# Fredholm Integral of Second Kind, Eigenvalues

1. Jan 5, 2006

### beautiful1

I need help with an integral eigenvalue equation...I am lost on how to handle this:

$$\int_{-\infty}^{\infty} dy K(x,y) \psi_n(y) = \lambda_n \psi_n(x)$$

The kernel, $$K(x,y)$$ is a 2D, correlated Gaussian. I have read that for this case an analytic solution exist for the eigenvalues, $$\lambda_n$$, and the eigenfunctions, $$\psi_n(x)$$, are given in terms of the Hermite functions (polynomials?).

Any suggestions on starting this solution would be appreciated.

p.s. dear moderator, perhaps you know if this should be posted in the differential equations subforum. I wasn't sure.

Last edited: Jan 6, 2006
2. Jan 6, 2006

### HallsofIvy

Staff Emeritus
Hey, I'm a moderator and I'm not sure either! It might get more responses in differential equation than calculus so I will move it there.

"2d Gaussian"? That's $Const e^{-x^2-y^2}= Const e^{-x^2}e^{-y^2}$ isn't it? If so then do this: write the equation as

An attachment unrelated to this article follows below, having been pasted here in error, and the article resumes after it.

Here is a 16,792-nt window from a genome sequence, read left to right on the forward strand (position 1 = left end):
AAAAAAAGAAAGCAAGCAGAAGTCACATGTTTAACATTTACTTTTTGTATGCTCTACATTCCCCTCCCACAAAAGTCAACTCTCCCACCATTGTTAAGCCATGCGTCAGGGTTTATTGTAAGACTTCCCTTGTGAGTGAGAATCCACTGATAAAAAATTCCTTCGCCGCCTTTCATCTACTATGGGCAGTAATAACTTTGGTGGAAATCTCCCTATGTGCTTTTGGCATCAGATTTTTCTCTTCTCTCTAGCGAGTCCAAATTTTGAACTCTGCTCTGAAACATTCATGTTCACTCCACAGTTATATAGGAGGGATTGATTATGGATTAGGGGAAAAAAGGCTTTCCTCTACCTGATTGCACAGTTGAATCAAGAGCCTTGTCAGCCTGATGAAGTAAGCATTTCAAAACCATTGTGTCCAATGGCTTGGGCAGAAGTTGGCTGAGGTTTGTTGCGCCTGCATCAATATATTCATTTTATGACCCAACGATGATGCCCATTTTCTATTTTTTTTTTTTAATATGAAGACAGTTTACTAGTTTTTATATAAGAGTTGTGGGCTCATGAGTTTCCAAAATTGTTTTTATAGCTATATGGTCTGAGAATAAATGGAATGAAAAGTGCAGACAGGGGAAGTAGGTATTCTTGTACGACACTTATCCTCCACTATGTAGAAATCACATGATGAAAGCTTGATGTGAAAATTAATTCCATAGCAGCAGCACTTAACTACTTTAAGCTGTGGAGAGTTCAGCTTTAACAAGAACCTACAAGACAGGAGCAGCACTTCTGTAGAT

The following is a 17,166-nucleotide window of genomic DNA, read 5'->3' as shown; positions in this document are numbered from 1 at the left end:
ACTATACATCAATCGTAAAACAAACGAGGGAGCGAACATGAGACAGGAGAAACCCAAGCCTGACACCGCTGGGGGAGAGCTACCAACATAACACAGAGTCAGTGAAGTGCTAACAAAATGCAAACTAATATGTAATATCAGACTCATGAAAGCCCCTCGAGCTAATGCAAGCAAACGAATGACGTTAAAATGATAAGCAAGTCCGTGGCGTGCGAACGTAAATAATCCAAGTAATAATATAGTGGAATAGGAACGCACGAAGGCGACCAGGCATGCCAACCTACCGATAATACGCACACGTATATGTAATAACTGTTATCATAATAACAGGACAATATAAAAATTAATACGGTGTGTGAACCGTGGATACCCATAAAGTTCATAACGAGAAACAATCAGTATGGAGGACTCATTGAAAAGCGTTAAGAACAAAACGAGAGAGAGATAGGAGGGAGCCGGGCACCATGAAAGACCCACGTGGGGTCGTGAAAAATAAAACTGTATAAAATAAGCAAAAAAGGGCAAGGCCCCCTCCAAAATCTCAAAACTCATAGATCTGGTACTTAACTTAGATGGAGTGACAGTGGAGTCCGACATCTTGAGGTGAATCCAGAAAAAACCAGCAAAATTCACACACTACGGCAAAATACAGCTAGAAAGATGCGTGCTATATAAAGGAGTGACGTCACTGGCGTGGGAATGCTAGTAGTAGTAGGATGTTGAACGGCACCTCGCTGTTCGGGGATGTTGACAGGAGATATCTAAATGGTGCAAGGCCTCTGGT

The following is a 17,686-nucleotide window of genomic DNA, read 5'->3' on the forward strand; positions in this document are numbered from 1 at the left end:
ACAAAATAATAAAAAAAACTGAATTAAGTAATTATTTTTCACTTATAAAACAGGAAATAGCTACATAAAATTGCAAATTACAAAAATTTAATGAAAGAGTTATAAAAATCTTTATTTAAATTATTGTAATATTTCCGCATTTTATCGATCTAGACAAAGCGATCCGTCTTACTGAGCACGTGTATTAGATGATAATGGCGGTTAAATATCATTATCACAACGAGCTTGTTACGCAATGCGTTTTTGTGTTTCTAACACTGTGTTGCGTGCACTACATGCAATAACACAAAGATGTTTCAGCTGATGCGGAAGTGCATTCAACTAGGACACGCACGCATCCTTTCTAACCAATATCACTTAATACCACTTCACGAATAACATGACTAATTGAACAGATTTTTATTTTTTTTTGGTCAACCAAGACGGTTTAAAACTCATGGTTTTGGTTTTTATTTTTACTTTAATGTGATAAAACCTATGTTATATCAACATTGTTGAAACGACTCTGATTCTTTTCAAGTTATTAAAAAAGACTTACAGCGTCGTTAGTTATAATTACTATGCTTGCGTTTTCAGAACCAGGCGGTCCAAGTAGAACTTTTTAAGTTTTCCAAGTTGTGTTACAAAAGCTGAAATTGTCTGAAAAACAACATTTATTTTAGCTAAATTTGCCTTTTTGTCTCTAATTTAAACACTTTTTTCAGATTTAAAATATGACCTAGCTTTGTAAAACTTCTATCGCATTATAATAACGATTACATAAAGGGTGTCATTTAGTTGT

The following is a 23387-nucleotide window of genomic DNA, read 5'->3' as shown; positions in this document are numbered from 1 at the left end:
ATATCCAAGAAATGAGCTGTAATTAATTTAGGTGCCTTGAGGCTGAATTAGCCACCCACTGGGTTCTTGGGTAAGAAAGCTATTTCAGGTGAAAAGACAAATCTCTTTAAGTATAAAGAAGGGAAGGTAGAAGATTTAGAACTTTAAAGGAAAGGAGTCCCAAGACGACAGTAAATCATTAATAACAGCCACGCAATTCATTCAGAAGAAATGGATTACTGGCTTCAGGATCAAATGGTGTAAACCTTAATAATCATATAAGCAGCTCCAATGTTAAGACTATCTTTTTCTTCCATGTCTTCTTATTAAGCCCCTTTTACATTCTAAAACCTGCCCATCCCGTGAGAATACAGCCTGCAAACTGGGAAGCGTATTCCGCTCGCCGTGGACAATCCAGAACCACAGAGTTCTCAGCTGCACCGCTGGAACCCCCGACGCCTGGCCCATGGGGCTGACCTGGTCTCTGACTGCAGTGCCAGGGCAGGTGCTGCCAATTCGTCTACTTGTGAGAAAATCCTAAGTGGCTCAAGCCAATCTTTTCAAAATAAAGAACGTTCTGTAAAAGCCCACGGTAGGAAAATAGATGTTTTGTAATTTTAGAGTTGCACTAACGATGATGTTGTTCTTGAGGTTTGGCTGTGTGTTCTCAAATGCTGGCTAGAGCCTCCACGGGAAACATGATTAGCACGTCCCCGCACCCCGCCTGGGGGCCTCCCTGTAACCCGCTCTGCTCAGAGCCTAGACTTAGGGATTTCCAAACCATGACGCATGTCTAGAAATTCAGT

$$Const e^{-x^2}\int_{-\infty}^{\infty}e^{-y^2}\psi_n(y)dy= \lambda_n\psi_n(x)[/itex]. Notice that the integral on the left is a definite integral: it is a constant: Let $X_n= \int_{-\infty}{\infty}e^{-y^2}\psi_n(y)dy$. Then the equation says $Const X_ne^{-x^2}= \lamda_n\psi_n(x)$. Multiply both sides by $e^{-x^2}$ to get $Const X_n e^{-2x^2}= \lambda_n \psi_n(x)e^{-x^2}$. Now integrate both sides, with respect to x, from -infinity to infinity: $Const X_n \int_{-\infty}^{/infty}e^{-2x^2}dx= \lamba_n X_n$. What value of $\lamba_n$ makes that true for any Xn? Last edited: Jan 6, 2006 3. Jan 6, 2006 ### saltydog Hall you mind if I summarize your work here: $$\mathcal{F}\left(\Psi_n\right)=\lambda_n\Psi_n$$ where: $$\mathcal{F}\left\{f\right\}=\int_{-\infty}^{\infty}K(x,y)f(y)dy$$ with: $$K(x,y)=Ce^{-(x^2+y^2)}$$ so that we have: $$\lambda_n\Psi_n(x)=Ce^{-x^2}\int_{-\infty}^{\infty}e^{-y^2}\Psi_n(y)dy$$ Representing the definite integral as the constant $X_n$ as Hall indicated above: $$X_n=\int_{-\infty}^{\infty}e^{-y^2}\Psi_n(y)dy$$ we obtain: $$\lambda_n\Psi_n(x)=CX_ne^{-x^2}$$ Multiplying both sides by $e^{-x^2}$$ and integrating: $$\int_{-\infty}^{\infty}\lambda_n\Psi_n(x)e^{-x^2}dx=\int_{-\infty}^{\infty}CX_ne^{-2x^2}dx$$ but from above: $$\int_{-\infty}^{\infty}\Psi_n(v)e^{-v^2}dv=X_n$$ so that we're left with: $$\lambda_n X_n=CX_n\int_{-\infty}^{\infty}e^{-2x^2}dx$$ If I've incorrectly interpreted Hall's analysis above, I'm sure he'll . . . indicate such. Last edited: Jan 6, 2006 4. Jan 6, 2006 ### beautiful1 Thank you both for your response. I will think about this approach as it looks helpful. But there is a slight complication, which is that the Guassian is correlated, i.e. not separable in x and y. The example I have in mind is $$K(x,y) = C \exp \{-\sigma_1^2 (c x + sy)^2-\sigma_2^2 (cy - sx)^2 \}$$ where $$C$$, $$\sigma_1$$, and $$\sigma_2$$ are real constants and $$c = \cos \theta$$ and $$s = \sin\theta$$ for some angle $$\theta$$. Plotted, such a function would be a 2D, squeezed Gaussian rotated w.r.t to the x-y axes. But your solution may also work in this case and I am pursuing that. Sorry for not being more explicit earlier. Last edited: Jan 6, 2006 5. Jan 7, 2006 ### saltydog How about expanding the kernel in a power series and then solving (approximating) it as per above? For example: $$e^{-((x+y)^2-(x-y)^2)}= 1-4xy+8x^2y^2-\frac{32x^3y^3}{3}+\frac{32x^4y^4}{3}-...$$ 6. Jan 7, 2006 ### beautiful1 Thanks for the second reply saltydog; your suggestions mirrors another approach I found in "Methods of Theoretical Physics" by Morse and Feschbach. There, the suggestions is to assume the kernel is an expansion of the form $$K(x,y)= \sum_{n=0}^{\infty} h_{n}(x) g_{n}(y)$$ where [itex] h_n$ is a complete set of functions and $g_n(y)$ is the corresponding coefficient. Substituting this forumal in yields